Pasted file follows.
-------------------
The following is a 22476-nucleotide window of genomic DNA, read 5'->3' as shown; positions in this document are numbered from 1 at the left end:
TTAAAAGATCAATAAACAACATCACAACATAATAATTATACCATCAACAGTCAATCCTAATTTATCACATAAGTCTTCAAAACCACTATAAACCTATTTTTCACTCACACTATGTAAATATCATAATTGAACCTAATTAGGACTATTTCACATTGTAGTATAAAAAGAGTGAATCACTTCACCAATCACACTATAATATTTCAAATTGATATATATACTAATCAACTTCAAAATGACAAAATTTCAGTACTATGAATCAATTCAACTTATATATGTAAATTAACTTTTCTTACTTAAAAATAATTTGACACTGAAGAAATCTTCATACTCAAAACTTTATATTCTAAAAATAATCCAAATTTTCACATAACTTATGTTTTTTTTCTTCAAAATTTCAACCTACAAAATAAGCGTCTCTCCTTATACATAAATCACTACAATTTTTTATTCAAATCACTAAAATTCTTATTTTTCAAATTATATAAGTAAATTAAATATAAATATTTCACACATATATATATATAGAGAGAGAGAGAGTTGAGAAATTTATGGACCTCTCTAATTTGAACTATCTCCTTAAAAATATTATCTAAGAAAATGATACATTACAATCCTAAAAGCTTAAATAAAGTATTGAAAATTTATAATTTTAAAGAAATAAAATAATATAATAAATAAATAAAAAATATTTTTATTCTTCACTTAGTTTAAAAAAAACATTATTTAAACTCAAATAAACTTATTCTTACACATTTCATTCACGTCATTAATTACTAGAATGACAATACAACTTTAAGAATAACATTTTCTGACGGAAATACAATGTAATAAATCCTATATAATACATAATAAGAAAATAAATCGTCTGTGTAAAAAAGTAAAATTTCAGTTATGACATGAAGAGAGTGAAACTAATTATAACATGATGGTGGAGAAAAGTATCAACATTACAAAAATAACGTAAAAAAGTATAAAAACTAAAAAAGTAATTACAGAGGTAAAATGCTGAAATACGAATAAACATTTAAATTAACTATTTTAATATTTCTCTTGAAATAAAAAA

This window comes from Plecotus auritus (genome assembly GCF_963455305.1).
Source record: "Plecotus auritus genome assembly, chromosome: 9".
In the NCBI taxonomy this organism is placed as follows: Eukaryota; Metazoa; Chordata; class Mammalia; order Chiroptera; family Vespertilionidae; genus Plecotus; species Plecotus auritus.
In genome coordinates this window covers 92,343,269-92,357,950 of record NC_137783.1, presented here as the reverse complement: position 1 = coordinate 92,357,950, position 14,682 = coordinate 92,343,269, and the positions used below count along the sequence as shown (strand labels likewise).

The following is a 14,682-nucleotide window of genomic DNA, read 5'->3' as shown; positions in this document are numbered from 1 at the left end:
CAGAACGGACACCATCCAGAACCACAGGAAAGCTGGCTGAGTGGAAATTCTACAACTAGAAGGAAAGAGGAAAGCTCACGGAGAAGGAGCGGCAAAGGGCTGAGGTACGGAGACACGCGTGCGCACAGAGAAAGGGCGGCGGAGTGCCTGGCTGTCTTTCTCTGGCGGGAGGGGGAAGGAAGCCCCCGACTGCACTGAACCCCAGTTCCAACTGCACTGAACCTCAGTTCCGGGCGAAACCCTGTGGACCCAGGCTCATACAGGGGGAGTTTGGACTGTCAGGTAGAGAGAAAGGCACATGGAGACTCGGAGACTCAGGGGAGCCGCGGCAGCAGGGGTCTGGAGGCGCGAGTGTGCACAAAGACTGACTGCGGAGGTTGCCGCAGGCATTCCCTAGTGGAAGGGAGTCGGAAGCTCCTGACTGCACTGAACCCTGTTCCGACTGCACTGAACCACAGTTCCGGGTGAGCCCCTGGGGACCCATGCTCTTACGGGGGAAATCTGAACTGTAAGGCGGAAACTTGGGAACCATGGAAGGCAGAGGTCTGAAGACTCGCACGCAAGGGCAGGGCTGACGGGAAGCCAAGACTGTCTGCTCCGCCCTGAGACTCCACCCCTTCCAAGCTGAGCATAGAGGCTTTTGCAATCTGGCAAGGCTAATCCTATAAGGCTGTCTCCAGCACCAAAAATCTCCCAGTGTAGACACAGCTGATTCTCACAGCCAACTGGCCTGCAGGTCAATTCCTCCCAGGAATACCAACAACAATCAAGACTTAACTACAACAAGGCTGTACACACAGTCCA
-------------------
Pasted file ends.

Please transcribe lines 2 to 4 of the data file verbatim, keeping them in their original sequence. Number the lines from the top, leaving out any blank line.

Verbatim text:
TTAAAAGATCAATAAACAACATCACAACATAATAATTATACCATCAACAGTCAATCCTAATTTATCACATAAGTCTTCAAAACCACTATAAACCTATTTTTCACTCACACTATGTAAATATCATAATTGAACCTAATTAGGACTATTTCACATTGTAGTATAAAAAGAGTGAATCACTTCACCAATCACACTATAATATTTCAAATTGATATATATACTAATCAACTTCAAAATGACAAAATTTCAGTACTATGAATCAATTCAACTTATATATGTAAATTAACTTTTCTTACTTAAAAATAATTTGACACTGAAGAAATCTTCATACTCAAAACTTTATATTCTAAAAATAATCCAAATTTTCACATAACTTATGTTTTTTTTCTTCAAAATTTCAACCTACAAAATAAGCGTCTCTCCTTATACATAAATCACTACAATTTTTTATTCAAATCACTAAAATTCTTATTTTTCAAATTATATAAGTAAATTAAATATAAATATTTCACACATATATATATATAGAGAGAGAGAGAGTTGAGAAATTTATGGACCTCTCTAATTTGAACTATCTCCTTAAAAATATTATCTAAGAAAATGATACATTACAATCCTAAAAGCTTAAATAAAGTATTGAAAATTTATAATTTTAAAGAAATAAAATAATATAATAAATAAATAAAAAATATTTTTATTCTTCACTTAGTTTAAAAAAAACATTATTTAAACTCAAATAAACTTATTCTTACACATTTCATTCACGTCATTAATTACTAGAATGACAATACAACTTTAAGAATAACATTTTCTGACGGAAATACAATGTAATAAATCCTATATAATACATAATAAGAAAATAAATCGTCTGTGTAAAAAAGTAAAATTTCAGTTATGACATGAAGAGAGTGAAACTAATTATAACATGATGGTGGAGAAAAGTATCAACATTACAAAAATAACGTAAAAAAGTATAAAAACTAAAAAAGTAATTACAGAGGTAAAATGCTGAAATACGAATAAACATTTAAATTAACTATTTTAATATTTCTCTTGAAATAAAAAA

This window comes from Plecotus auritus (genome assembly GCF_963455305.1).
Source record: "Plecotus auritus genome assembly, chromosome: 9".